Synthetic forms of recreational drugs have existed for years, leaving Ohio and other states struggling to find legal ways to address their use. The problem with enforcing use and possession of synthetic drugs is that manufacturers routinely change their recipes. As soon as one ingredient becomes illegal, these manufacturers simply find a substitute. However, the government has stepped up its efforts in recent years, making an arrest and possible conviction more viable than ever for drug users.

The government has placed a sharp focus on two main man-made drugs: synthetic cannabinoids and synthetic cathinones. Below is a brief description of these two substances.

Synthetic cannabinoids, also known as K2 and spice, are essentially created as a replacement for marijuana users. Manufacturers make the substance and then apply it to plant material.

Synthetic cathinones, also known as bath salts or jewelry cleaner, are meant to mimic the effects of amphetamines. The main ingredients of these cathinones are mephedrone, methylone and methylenedioxypyrovalerone (MDPV).

Congress and the current presidential administration are currently working to ban forms of these substances at the federal level. This means state governments will no longer have a say in how drug charges related to synthetic drugs are handled. In 2012, the president signed the Synthetic Drug Abuse Prevention Act into law, making it illegal to possess some 26 synthetic substances. This, combined with other federal and state efforts, means casual synthetic drug users could now face serious consequences if charged.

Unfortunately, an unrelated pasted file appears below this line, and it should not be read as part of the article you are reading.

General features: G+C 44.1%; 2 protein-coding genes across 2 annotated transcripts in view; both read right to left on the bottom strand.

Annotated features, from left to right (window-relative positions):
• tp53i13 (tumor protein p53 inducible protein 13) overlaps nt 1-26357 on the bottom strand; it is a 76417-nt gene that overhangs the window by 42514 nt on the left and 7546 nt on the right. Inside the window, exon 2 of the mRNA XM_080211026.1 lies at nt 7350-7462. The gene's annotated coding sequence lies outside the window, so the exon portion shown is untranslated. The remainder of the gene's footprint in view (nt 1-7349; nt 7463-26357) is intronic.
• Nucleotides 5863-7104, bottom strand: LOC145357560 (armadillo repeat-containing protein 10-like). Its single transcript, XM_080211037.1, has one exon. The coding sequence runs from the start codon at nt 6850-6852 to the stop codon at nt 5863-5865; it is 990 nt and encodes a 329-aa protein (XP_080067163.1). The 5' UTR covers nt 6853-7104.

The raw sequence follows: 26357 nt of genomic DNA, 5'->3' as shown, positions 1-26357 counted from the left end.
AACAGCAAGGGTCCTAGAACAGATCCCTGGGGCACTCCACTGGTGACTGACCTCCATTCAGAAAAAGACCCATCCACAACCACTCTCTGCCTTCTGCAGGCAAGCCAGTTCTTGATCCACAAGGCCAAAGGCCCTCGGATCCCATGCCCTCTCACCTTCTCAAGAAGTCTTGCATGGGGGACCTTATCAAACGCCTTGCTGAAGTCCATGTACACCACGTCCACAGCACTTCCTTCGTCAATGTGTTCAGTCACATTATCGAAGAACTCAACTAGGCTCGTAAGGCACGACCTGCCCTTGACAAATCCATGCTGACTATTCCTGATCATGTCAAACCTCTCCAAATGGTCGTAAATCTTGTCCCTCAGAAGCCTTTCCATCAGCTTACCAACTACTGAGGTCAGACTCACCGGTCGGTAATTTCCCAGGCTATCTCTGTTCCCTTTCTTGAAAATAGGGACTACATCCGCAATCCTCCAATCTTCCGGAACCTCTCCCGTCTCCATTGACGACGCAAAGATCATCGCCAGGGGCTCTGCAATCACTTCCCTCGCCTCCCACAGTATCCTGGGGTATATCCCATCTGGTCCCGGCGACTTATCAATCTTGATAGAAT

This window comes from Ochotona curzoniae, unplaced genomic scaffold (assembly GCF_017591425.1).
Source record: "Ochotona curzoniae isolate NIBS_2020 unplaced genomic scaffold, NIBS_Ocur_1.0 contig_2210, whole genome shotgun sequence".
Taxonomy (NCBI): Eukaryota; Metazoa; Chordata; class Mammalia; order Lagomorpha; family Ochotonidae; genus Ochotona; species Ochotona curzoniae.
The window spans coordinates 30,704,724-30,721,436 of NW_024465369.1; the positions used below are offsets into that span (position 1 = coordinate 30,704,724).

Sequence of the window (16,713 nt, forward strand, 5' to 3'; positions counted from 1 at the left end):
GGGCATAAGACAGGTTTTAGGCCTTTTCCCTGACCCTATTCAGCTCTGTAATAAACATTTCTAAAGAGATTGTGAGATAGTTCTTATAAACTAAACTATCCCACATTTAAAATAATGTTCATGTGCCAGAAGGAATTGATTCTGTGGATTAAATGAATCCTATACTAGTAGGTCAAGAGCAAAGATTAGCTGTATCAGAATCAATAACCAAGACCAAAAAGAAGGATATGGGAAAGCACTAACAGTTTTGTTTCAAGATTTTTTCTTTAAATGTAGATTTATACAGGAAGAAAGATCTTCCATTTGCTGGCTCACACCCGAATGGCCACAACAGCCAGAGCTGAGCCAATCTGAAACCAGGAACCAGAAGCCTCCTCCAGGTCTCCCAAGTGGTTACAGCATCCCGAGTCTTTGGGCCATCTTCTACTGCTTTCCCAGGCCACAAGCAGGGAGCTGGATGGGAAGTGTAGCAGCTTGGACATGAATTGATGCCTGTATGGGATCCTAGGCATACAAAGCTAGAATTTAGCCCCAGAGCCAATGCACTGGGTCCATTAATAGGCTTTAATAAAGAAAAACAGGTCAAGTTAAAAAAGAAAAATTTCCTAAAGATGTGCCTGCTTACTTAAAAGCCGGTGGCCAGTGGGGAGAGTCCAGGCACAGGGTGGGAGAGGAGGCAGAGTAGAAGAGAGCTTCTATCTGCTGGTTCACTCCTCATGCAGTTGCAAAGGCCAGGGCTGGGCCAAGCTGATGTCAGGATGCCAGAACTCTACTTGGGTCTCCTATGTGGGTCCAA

Abstaining from the use of these substances is the best way to avoid conviction, but those who are arrested on synthetic drug charges need help immediately. An experienced attorney like those employed with the Goldberg Law Firm of Cleveland, Ohio, can help defendants face and survive drug charges associated with synthetic substances.

Source: WhiteHouse.gov, “Synthetic Drugs (a.k.a. K2, Spice, Bath Salts, etc.),” accessed Aug. 04, 2015